Alberta Farmer Express — As Alberta’s hog industry braces for the seemingly inevitable arrival of porcine epidemic diarrhea (PED), the province has announced an early opening to a program to boost on-farm biosecurity.
“Even though we do have some connections with feed now, biosecurity is still our best tool in preventing the spread of PED,” said Dr. Julia Keenliside, veterinary epidemiologist with Alberta Agriculture and Rural Development in Edmonton.
The province is reopening the animal health biosecurity programs that are part of Growing Forward 2. The next round of funding was set to start April 1, but has been opened earlier; the cap for funding has now also been raised to $150,000, up from $30,000.
“Because PED is here to stay in North America, we have to make long-term changes to our biosecurity,” said Keenliside.
“This will allow producers to get more quickly onto the application process and start improving their biosecurity on the farm.”
The first case of PED in Canada was found in Ontario on Jan. 22, and the virus has since been confirmed on 27 farms — 24 in Ontario and one each in Manitoba, Quebec and Prince Edward Island. Traceability has played a critical role in finding the source of the virus in these cases — and in preventing future ones, said Keenliside.
In the first reported case in Manitoba, a trailer with Alberta hogs on it had unloaded at the same place as a trailer from the infected farm several days before the disease was confirmed on the farm.
“The risk of exposure was probably pretty small,” Keenliside said. “But we do know that pigs — especially finisher pigs — can be infected before they show clinical signs.”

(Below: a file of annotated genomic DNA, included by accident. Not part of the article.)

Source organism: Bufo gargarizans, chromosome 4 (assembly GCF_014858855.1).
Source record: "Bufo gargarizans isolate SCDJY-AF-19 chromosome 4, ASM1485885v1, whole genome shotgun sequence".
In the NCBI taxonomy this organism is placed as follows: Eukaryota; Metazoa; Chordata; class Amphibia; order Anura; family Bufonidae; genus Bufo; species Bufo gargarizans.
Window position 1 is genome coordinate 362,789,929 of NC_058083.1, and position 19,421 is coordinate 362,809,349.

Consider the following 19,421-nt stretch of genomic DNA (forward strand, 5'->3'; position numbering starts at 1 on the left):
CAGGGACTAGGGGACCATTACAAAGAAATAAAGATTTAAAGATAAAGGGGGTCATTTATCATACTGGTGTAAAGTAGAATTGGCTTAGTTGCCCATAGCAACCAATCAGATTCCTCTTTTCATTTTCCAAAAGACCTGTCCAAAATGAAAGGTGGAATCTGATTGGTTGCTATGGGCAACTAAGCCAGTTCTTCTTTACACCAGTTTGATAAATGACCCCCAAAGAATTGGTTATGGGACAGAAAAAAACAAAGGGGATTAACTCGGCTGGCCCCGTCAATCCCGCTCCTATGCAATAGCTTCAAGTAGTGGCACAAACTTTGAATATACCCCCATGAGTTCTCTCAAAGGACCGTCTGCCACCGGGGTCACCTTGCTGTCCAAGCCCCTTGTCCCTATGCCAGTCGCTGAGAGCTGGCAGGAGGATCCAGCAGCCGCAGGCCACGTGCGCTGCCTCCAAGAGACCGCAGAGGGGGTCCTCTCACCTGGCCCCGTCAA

Manitoba agriculture officials contacted their Alberta counterparts “quite quickly” to let them know of the risk. AARD tracked the trailer and learned it had been sanitized prior to visiting other farms.
“Even though the risk was low, we did contact those farms, as well as the truck wash and the driver, to alert them to the situation.”
The “key in this process” was the premises identification program, which asks that producers register their livestock operations in order to track the location of animals during a disease outbreak, said Keenliside.
“We were able to use that system to track producers quickly and advise them that a trailer that had been infected had been to their farm,” she said.
“The premises identification program is one of our most important tools in fighting PED.”
But the ability of first-responders to access program information “can be hampered” because of an out-of-date database.
“Producers need to make sure their information is up to date because farms change and ownership changes rapidly,” said Keenliside.
“Having this information will help us do the tracebacks.”
The application form for on-farm biosecurity funding is available online. Producers can apply online or by phoning one of the numbers on page 2 of the form.
— Jennifer Blair is a reporter for Alberta Farmer Express at Red Deer.